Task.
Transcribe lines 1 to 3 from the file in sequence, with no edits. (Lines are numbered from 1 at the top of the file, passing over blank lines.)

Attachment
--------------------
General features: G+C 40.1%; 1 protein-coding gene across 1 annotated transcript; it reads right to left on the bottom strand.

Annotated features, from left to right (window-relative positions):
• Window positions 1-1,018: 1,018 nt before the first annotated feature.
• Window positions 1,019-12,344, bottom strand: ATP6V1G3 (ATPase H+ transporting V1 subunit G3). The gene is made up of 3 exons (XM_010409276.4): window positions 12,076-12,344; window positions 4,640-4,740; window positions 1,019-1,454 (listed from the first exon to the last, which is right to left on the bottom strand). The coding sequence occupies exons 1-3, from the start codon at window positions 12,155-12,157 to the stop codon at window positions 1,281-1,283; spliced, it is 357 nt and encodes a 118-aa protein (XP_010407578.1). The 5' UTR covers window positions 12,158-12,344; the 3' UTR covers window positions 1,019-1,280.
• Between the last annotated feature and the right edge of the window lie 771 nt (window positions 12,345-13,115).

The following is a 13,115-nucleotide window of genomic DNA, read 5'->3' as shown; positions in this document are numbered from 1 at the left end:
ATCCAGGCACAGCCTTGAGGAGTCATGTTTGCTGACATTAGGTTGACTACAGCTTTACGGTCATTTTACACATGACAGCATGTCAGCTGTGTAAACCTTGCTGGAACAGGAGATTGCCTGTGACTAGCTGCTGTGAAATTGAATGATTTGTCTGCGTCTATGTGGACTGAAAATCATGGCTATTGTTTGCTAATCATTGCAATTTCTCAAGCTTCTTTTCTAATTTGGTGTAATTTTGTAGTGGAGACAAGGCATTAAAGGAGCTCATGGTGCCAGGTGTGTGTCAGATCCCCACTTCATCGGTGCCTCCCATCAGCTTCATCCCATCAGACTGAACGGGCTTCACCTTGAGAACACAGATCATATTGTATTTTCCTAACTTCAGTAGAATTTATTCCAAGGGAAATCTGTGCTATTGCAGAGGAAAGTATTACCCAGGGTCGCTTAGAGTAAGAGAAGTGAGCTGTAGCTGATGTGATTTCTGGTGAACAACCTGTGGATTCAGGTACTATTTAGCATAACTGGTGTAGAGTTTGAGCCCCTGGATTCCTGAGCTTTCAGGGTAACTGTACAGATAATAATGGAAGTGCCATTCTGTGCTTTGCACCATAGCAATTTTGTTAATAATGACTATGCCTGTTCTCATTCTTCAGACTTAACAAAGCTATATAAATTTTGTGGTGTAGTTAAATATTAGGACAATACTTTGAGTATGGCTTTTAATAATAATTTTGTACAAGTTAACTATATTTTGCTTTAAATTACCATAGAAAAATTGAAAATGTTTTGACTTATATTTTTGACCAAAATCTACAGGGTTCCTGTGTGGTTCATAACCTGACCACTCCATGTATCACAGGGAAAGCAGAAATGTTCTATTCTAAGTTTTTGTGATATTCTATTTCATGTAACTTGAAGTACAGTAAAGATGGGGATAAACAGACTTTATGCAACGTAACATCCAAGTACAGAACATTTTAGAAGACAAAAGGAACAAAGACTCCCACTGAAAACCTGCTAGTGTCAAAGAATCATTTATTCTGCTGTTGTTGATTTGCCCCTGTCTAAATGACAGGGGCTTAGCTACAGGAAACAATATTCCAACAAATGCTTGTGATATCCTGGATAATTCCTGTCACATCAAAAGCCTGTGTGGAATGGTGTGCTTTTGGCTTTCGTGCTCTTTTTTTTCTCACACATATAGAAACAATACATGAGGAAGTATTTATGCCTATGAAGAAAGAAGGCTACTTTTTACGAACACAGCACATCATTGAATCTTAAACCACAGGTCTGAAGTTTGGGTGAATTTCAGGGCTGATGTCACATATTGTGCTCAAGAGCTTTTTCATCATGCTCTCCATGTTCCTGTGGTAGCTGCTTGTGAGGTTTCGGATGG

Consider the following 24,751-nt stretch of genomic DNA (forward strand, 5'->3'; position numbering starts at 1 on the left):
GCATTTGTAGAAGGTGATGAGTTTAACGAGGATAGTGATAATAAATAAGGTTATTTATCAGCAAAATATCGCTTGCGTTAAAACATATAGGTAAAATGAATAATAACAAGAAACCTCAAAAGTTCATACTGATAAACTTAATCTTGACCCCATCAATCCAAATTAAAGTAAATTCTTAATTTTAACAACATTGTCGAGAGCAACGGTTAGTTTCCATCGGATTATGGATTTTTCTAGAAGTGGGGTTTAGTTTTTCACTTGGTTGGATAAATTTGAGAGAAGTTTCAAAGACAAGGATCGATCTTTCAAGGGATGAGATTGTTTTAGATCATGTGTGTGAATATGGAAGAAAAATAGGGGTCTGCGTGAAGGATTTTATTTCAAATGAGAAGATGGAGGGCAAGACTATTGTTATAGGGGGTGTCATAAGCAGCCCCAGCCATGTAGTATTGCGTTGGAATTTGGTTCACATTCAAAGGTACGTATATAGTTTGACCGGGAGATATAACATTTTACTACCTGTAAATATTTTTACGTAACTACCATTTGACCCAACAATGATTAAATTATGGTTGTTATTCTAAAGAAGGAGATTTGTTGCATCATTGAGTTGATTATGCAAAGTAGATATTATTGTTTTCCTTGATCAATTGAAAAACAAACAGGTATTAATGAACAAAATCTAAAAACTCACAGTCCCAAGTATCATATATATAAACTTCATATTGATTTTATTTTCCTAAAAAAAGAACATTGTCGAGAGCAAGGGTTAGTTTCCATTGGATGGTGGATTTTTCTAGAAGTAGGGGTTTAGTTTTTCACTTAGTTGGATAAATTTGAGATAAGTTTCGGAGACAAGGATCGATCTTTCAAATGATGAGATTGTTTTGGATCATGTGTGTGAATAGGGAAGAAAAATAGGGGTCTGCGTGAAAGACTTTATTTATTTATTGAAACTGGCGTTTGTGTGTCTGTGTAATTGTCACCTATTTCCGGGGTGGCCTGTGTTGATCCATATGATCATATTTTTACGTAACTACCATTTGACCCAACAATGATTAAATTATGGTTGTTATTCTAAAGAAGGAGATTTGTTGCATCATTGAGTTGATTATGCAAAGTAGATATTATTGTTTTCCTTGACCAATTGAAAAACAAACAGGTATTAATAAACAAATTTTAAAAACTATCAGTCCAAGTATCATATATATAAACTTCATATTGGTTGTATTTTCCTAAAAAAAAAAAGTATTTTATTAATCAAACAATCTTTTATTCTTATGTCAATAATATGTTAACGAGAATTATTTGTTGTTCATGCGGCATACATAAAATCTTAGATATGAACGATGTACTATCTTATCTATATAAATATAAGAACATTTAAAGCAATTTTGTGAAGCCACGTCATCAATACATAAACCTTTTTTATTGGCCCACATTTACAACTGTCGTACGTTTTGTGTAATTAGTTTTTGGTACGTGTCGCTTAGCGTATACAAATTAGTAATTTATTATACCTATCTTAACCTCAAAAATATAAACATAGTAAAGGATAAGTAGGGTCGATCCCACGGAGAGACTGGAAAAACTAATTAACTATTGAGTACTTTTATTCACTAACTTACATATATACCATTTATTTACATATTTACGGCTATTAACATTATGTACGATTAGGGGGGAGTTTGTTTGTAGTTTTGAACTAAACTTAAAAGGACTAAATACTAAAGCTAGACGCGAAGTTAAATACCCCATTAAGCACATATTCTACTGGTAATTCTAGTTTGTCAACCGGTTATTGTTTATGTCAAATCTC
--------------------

General features: G+C 40.1%; 1 protein-coding gene across 1 annotated transcript; it reads right to left on the bottom strand.

Annotated features, from left to right (window-relative positions):
• Window positions 1-1,018: 1,018 nt before the first annotated feature.